A migrant worker died on a North Carolina farm on a day when temperatures approached 38 degrees.  The state is now investigating it.

Gonzalo Jimenez

(CNN) — A migrant worker from Mexico died on a North Carolina farm earlier this month on a day when temperatures approached 100 degrees, and his death is now being investigated by the Labor Department. state.

Paramedics responded to Barnes Farming in Spring Hope after receiving a call of a person in cardiac or respiratory arrest, according to a report from Nash County Emergency Services. The farm is about 40 miles east of Raleigh.

José Arturo González Mendoza died on the farm, according to an initial statement from Barnes Farming that CNN obtained from affiliate WRAL.

The EMS report says the worker was affected by excessive heat and describes his condition as “hot.” However, the agency could not confirm with CNN the exact cause of death.

González Mendoza died a few days after starting to work on the farm, according to Barnes Farming’s initial statement.

On September 5, he was harvesting sweet potatoes when he told his field supervisor that he was not feeling well and went to rest on a bus used to transport workers to the farm’s fields, the statement said.

The supervisor, along with a human resources manager, called 911 after checking on González Mendoza, according to the statement.

Extreme heat, a test of survival for workers (many of them Hispanic)

That day, Nash County experienced highs of 90 degrees, according to the National Weather Service. The week was also plagued by highs of between 32 degrees Celsius, and a heat index of 40 degrees Celsius midweek.

Barnes Farming could not identify the cause of death, but said state authorities are conducting an autopsy.

Barnes Farming attorney Marie Scott told CNN in an email that the company was no longer using the initial statement Barnes Farming sent to local media. Instead, she sent another statement without any original information detailing the circumstances of González Mendoza’s death.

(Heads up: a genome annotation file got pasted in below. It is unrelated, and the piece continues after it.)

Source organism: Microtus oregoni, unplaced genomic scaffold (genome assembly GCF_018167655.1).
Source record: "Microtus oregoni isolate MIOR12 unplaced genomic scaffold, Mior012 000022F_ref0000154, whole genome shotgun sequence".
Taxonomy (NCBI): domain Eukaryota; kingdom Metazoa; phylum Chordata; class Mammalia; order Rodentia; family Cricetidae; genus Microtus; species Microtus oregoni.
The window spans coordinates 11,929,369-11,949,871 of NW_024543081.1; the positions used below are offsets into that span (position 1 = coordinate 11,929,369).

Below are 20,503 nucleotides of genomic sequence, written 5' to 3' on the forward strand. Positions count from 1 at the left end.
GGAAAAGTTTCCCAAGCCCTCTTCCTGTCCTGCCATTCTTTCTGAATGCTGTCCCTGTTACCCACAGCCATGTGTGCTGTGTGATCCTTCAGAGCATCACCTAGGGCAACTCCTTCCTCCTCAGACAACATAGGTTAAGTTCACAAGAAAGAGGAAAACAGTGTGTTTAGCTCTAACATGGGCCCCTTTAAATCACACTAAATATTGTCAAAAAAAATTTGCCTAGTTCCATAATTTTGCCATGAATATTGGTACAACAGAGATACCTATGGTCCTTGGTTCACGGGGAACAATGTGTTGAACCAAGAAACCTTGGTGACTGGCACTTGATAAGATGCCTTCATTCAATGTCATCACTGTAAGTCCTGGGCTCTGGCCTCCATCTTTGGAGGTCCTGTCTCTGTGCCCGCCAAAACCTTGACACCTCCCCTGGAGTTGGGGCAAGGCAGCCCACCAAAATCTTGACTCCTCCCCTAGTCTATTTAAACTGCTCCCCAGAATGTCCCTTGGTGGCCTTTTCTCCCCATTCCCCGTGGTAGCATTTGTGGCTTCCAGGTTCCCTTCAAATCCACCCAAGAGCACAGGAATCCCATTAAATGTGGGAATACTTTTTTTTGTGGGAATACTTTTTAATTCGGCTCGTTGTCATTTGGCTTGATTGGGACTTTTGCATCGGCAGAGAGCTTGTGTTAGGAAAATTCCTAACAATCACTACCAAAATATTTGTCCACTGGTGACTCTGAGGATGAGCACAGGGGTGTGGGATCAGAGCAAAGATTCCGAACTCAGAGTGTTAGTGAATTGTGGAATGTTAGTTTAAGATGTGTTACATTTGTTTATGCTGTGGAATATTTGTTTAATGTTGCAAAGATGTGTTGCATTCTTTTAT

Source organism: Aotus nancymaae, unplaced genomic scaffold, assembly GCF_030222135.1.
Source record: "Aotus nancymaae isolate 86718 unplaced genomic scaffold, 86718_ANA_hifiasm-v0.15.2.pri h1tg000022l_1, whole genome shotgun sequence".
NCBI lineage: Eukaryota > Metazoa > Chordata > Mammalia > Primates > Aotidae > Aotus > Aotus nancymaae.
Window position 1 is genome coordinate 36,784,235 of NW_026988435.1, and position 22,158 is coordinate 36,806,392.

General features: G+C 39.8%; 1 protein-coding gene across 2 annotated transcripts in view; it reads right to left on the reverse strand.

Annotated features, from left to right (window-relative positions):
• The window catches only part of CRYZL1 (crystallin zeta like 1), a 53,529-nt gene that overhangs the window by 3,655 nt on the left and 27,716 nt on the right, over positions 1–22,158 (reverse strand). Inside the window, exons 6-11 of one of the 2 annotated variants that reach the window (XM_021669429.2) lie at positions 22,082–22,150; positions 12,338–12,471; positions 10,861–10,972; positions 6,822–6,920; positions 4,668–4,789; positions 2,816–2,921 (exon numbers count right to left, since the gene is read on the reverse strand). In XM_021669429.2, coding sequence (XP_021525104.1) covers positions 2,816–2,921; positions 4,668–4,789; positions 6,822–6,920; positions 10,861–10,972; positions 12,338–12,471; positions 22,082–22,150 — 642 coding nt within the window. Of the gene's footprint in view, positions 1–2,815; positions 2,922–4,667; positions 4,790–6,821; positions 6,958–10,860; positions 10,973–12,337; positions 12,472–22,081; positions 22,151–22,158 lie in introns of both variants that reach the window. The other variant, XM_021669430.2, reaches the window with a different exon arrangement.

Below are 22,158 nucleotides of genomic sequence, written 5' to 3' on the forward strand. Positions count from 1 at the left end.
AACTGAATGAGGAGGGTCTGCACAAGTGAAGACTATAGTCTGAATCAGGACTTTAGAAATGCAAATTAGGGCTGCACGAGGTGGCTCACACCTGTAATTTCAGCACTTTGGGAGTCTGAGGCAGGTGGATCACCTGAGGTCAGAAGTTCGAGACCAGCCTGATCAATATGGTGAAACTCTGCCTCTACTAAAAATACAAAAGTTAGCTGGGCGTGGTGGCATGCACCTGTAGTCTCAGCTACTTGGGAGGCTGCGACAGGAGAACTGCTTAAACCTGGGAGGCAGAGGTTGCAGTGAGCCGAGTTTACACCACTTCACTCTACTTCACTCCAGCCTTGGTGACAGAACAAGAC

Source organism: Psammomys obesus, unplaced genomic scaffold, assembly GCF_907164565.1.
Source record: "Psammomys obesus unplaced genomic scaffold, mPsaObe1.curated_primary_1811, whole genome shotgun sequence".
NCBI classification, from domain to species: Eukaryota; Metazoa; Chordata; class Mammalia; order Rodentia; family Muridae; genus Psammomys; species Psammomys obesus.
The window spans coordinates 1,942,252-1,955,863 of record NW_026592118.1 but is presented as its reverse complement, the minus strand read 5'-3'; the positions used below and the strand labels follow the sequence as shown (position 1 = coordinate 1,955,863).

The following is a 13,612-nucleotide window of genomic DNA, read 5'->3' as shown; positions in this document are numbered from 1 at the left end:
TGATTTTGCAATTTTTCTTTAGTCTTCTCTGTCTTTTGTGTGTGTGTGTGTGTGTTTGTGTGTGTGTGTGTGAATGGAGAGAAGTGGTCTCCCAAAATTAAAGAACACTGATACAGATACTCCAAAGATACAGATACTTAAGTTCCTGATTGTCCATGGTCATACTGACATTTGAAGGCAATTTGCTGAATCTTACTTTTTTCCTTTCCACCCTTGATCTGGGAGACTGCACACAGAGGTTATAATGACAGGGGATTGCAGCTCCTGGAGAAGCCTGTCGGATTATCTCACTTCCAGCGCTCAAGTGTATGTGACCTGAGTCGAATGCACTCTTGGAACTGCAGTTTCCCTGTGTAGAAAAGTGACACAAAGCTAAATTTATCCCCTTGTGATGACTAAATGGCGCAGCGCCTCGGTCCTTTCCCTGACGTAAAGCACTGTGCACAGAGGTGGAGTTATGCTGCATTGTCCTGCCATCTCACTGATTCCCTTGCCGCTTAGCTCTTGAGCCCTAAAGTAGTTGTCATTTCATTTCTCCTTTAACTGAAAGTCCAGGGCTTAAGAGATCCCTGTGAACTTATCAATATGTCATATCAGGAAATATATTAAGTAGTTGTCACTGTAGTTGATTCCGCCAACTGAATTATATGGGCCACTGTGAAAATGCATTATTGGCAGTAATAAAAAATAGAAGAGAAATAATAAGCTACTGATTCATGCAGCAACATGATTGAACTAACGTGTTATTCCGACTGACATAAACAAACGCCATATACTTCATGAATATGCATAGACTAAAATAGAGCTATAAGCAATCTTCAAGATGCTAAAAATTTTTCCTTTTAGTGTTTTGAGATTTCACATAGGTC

In the new statement, the company said it “takes the health and safety of each of its team members very seriously and has prioritized health and safety since the farm began.”

They went on to say, “Every member of the Barnes Farming team is vital to the company, the community and the global food supply and, as a company and family of dedicated team members, we are deeply saddened by the loss of Mr. González Mendoza.”

Barnes Farming was the subject of multiple investigations by the state Department of Labor’s Division of Occupational Safety and Health.

The company was subject to two separate inspections in 2020 and 2019, the first related to hazardous chemicals and the second related to insufficient bathroom and hand-washing facilities, according to the department. In both cases, Barnes Farming paid its penalties in full.

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Wilson’s Casa Azul, a local Latino community nonprofit, hosted a GoFundMe fundraiser that has raised more than $10,700 in donations to provide financial assistance to González Mendoza’s family.

González Mendoza was originally from Guanajuato, Mexico, and leaves behind a wife and two young children, according to the fundraiser.

Flor Herrera-Picasso, executive director of Casa Azul de Wilson, told CNN that when they saw what happened at the farm, the organization wanted to help.

“They should be held accountable for these critical conditions so that this does not happen again,” Herrera-Picasso said.

Herrera-Picasso said Barnes Farming has previously mistreated workers by providing only 20-minute lunch breaks, as well as refusing to give water breaks to those working in the fields.

CNN contacted Barnes Farming for comment but did not receive a response.

Barnes Farming is working with the North Carolina Growers Association to take care of “expenses related to his death and funeral,” they said in their original statement.

The company will also be responsible for returning González Mendoza’s body to Mexico for burial, according to Herrera-Picasso.

The Mexican consulate in Raleigh did not respond to CNN’s requests for comment.

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Peggy McColl

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